Friedrich III, Elector Palatine of the Rhine (1515-1576)
Friedrich III (Frederick), Elector Palatine of the Rhine (Kurfürst von der Pfalz), 1559-1576: born 14 February 1515, the son of Johann II, Count Palatine of Pfalz-Simmern (1492-1557) and Beatrix von Baden (1492-1535). He succeeded his father as count in Simmern in 1557 and became Elector Palatine in 1559 after Elector Otto Heinrich died without children. In his youth Friedrich was strictly educated in the Roman Catholic faith.
His wife, Maria of Brandenburg-Kulmbach (1519-1567), whom he married in 1537, influenced him with her Protestant faith, and he made a public profession of the same in 1546. Thus, in opposition to his father, he had embraced Lutheranism. However, eventually Friedrich was repelled by some degeneration in Lutheranism and, in opposition to nearly all his subjects, he came to the conclusion that Calvin had penetrated most deeply into the thought of the Holy Scriptures. By January 1561 Friedrich had fully adopted the Calvinist position. Heidelberg now became the German stronghold of the Reformed Church; the Heidelberg Catechism became the most popular expression of Reformed doctrine.
With the determination peculiar to Calvinism the elector took action against other faiths. Like so many genuinely pious Catholic and Protestant rulers of that time he felt responsible to God for the orthodoxy and salvation of his subjects. Many Palatines remained true to the old church, and were not molested as long as they did not carry out its worship. Many Lutheran pastors gave up their positions, refusing to renounce their faith. As Calvin had Servetus taken to the stakes for denial of the Trinity, so also the Inspector Johannes Silvanus of Ladenburg was executed on the public market place in Heidelberg for the same error. On 11 April 1571, the elector signed the death sentence.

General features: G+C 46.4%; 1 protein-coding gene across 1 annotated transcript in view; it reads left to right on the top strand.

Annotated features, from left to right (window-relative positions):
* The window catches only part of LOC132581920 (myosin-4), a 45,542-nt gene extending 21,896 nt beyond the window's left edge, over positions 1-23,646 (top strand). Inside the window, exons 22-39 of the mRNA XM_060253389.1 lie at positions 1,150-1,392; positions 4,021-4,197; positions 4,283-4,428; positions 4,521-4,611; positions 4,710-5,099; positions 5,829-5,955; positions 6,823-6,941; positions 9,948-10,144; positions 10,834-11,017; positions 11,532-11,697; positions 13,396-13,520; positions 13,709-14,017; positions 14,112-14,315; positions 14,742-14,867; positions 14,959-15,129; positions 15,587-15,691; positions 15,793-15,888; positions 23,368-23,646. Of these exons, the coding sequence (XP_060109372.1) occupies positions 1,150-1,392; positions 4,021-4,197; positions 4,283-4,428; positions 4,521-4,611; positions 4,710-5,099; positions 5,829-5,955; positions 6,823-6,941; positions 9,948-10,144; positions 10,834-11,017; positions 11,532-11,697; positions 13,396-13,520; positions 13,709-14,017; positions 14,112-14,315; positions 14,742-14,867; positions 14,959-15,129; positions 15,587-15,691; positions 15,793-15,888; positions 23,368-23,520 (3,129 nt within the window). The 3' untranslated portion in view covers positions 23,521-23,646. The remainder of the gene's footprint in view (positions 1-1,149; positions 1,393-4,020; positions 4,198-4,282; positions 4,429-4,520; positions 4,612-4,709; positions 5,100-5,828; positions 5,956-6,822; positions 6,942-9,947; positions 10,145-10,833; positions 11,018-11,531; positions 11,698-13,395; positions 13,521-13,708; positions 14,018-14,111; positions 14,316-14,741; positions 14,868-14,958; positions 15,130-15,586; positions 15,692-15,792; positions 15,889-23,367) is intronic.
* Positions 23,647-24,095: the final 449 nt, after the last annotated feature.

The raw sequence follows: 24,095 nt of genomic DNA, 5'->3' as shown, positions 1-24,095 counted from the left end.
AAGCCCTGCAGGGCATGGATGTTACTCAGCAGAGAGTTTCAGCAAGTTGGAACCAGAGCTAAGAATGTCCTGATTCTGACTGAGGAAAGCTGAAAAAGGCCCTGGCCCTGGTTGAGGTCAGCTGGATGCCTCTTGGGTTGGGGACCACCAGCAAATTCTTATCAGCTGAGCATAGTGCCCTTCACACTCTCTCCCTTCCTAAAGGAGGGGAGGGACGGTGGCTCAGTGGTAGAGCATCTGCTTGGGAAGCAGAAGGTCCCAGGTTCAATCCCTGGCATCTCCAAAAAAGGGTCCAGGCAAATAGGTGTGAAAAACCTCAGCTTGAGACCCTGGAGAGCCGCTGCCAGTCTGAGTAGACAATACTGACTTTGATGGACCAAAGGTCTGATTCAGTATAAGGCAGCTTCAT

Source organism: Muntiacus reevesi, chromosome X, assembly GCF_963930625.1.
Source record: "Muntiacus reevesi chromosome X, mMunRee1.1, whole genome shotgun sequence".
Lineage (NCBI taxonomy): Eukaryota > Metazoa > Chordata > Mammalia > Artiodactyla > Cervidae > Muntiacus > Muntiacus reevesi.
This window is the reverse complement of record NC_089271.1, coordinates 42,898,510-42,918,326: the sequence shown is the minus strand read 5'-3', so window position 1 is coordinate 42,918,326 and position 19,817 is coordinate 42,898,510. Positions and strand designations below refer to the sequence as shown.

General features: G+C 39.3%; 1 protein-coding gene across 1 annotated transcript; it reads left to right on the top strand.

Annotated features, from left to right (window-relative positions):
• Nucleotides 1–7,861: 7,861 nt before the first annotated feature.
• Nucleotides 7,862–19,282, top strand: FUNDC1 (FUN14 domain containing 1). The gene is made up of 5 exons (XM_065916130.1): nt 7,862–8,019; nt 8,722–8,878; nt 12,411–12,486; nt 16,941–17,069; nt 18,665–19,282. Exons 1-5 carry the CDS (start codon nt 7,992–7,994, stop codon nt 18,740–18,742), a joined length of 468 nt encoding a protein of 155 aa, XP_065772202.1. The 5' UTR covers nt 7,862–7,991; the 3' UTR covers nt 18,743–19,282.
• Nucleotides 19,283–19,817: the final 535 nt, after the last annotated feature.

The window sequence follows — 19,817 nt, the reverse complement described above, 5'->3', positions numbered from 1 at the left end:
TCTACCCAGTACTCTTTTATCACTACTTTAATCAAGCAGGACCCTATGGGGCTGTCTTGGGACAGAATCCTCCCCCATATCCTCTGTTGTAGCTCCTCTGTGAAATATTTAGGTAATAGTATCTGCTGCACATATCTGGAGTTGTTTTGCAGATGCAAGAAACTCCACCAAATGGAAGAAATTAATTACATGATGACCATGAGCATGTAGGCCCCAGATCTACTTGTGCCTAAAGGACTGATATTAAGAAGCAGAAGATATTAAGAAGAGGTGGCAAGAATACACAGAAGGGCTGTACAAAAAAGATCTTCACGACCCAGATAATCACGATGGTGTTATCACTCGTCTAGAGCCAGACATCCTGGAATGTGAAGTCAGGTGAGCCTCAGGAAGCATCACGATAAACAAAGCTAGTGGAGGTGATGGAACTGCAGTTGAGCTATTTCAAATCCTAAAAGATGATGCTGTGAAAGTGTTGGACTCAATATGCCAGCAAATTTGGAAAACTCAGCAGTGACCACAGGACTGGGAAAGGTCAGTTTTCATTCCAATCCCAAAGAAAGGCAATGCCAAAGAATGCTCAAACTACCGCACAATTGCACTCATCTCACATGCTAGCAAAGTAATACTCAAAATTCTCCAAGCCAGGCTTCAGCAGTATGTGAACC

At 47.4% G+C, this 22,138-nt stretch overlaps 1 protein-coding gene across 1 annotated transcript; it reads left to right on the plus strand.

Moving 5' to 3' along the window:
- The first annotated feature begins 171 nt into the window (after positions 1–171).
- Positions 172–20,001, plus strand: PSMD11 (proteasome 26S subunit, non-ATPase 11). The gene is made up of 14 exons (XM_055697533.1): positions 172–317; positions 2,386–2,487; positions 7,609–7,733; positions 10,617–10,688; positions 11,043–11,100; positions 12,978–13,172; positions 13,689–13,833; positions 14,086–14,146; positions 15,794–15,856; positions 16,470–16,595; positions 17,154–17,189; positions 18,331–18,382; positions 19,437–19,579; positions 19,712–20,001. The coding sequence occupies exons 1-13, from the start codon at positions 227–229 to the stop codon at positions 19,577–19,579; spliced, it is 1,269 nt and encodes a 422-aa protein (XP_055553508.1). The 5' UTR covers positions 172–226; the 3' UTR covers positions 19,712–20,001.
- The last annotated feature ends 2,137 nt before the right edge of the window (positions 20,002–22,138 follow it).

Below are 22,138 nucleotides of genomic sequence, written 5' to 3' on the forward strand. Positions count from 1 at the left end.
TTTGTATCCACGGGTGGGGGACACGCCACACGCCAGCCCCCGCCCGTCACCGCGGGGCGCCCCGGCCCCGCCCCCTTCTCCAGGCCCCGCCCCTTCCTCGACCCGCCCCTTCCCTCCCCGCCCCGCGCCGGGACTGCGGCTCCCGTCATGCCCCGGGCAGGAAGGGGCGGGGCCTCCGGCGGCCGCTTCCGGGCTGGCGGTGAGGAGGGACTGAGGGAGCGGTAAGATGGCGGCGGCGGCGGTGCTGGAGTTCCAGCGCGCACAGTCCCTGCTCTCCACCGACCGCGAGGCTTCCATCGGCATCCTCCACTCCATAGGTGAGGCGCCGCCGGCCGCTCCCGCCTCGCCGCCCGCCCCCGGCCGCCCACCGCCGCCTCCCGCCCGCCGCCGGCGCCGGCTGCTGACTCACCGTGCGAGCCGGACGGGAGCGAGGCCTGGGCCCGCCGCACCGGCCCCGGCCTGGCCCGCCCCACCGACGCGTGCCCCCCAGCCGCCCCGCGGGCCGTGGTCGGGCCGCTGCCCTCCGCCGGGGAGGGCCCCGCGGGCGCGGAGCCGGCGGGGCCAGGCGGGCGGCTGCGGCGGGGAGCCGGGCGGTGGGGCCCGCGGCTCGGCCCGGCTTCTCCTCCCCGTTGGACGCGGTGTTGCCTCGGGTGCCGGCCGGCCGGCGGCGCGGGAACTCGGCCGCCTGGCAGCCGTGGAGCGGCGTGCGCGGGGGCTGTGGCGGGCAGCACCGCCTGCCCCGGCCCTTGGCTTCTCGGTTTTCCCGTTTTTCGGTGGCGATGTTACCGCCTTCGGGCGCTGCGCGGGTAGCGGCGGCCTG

A day earlier, on April 10, Friedrich had invited the Anabaptists to a disputation in Frankenthal. He had hitherto been unwilling to enforce the stern imperial laws against them, for he thought them only poor, simple, good, but misled people. Now their elders and preachers were to express themselves openly, have safe conduct for two weeks before and after the disputation, and free lodging. In every city and village the invitation was publicly posted and twice read from the pulpits. Only 15 participants appeared. Nevertheless Friedrich appeared at the opening in person and had the daily report brought to him in Heidelberg. When he saw his well-intended attempt to win them to the state church and bring about a unity of faith in his realm end in failure in spite of his efforts, he was conceivably wrought up. Bitterly he complained about the "bad fellows." He forbade them to preach or baptize and threatened severe penalties. At a synod in 1573 they were classed with magicians and sorcerers. In his will he again emphatically said, "Our children shall not be permitted to become eight, nine, or ten years old . . . and then be baptized." But he did not expel the Anabaptists. The Elector had wished to enforce the severe church discipline of Geneva on his light-hearted, wine-loving subjects, and had met in part active resistance, and in part dull apathy. Perhaps he did not, after all, overlook the fact that the Anabaptists, in spite of their false doctrines, lived more in accord with his demands of Christian living than many a Reformed congregation.
Friedrich was a serious person, not always free of harsh traits and not always entirely honest; in conducting a state this may be difficult or impossible. He died 26 October 1576 and in his will he ordered that the Palatinate was to remain Calvinist. However, his oldest son and successor, Ludwig VI (1539-1583), was raised as a Lutheran by his mother, and he did not abide by his father’s wishes. As a result, the state religion again became Lutheran. Many preachers, refusing to make the change, were dismissed. Under Ludwig's brother Johann Casimir and Ludwig's son Friedrich IV the Reformed Church was reinstated, and the Lutheran preachers and teachers experienced the same fate as the Reformed had previously met. But the people for the most part accepted the change apathetically, as they did a change in the weather (a Heidelberg poet's observation). But does spiritual violence of this type not leave its traces on the character of a people? Most of the populace remained Lutheran in mind (as did the Catholics) in spite of the Reformed order of service.
Adapted by permission of Herald Press, Harrisonburg, Virginia, and Waterloo, Ontario, from Mennonite Encyclopedia, Vol. 2, p. 385. All rights reserved. For information on ordering the encyclopedia visit the Herald Press website.
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MLA style: Göbel, Ernst and Richard D. Thiessen. "Friedrich III, Elector Palatine of the Rhine (1515-1576)." Global Anabaptist Mennonite Encyclopedia Online. April 2007. Web. 21 May 2013. http://www.gameo.org/encyclopedia/contents/F75425.html.
APA style: Göbel, Ernst and Richard D. Thiessen. (April 2007). Friedrich III, Elector Palatine of the Rhine (1515-1576). Global Anabaptist Mennonite Encyclopedia Online. Retrieved 21 May 2013, from http://www.gameo.org/encyclopedia/contents/F75425.html.